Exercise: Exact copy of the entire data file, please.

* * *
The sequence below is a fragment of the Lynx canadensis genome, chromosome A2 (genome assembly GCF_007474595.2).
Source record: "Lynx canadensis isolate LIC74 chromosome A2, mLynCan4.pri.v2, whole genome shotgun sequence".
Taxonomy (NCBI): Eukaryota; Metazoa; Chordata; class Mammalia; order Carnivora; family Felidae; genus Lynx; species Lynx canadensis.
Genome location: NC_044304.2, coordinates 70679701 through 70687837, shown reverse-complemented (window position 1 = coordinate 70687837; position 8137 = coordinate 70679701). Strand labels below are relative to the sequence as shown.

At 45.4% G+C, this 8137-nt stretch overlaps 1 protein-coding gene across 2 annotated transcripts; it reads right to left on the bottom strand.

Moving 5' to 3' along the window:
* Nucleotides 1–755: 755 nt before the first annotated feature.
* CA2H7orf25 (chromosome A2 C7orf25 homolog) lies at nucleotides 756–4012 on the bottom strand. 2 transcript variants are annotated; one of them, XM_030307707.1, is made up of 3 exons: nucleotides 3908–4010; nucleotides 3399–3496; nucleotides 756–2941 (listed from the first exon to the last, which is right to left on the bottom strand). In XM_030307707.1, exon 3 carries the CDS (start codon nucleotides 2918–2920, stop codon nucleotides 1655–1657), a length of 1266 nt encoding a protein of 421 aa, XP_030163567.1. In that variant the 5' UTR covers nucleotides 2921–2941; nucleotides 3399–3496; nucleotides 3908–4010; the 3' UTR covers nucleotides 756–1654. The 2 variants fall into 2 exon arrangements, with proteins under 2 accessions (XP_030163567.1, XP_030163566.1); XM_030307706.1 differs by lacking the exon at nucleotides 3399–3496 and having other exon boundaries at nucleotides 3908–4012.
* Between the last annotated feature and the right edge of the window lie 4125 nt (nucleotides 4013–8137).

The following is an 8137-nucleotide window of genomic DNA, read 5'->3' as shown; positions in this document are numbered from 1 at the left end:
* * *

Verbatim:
The sequence below is a fragment of the Lynx canadensis genome, chromosome A2 (genome assembly GCF_007474595.2).
Source record: "Lynx canadensis isolate LIC74 chromosome A2, mLynCan4.pri.v2, whole genome shotgun sequence".
Taxonomy (NCBI): Eukaryota; Metazoa; Chordata; class Mammalia; order Carnivora; family Felidae; genus Lynx; species Lynx canadensis.
Genome location: NC_044304.2, coordinates 70679701 through 70687837, shown reverse-complemented (window position 1 = coordinate 70687837; position 8137 = coordinate 70679701). Strand labels below are relative to the sequence as shown.

At 45.4% G+C, this 8137-nt stretch overlaps 1 protein-coding gene across 2 annotated transcripts; it reads right to left on the bottom strand.

Moving 5' to 3' along the window:
* Nucleotides 1–755: 755 nt before the first annotated feature.
* CA2H7orf25 (chromosome A2 C7orf25 homolog) lies at nucleotides 756–4012 on the bottom strand. 2 transcript variants are annotated; one of them, XM_030307707.1, is made up of 3 exons: nucleotides 3908–4010; nucleotides 3399–3496; nucleotides 756–2941 (listed from the first exon to the last, which is right to left on the bottom strand). In XM_030307707.1, exon 3 carries the CDS (start codon nucleotides 2918–2920, stop codon nucleotides 1655–1657), a length of 1266 nt encoding a protein of 421 aa, XP_030163567.1. In that variant the 5' UTR covers nucleotides 2921–2941; nucleotides 3399–3496; nucleotides 3908–4010; the 3' UTR covers nucleotides 756–1654. The 2 variants fall into 2 exon arrangements, with proteins under 2 accessions (XP_030163567.1, XP_030163566.1); XM_030307706.1 differs by lacking the exon at nucleotides 3399–3496 and having other exon boundaries at nucleotides 3908–4012.
* Between the last annotated feature and the right edge of the window lie 4125 nt (nucleotides 4013–8137).

The following is an 8137-nucleotide window of genomic DNA, read 5'->3' as shown; positions in this document are numbered from 1 at the left end: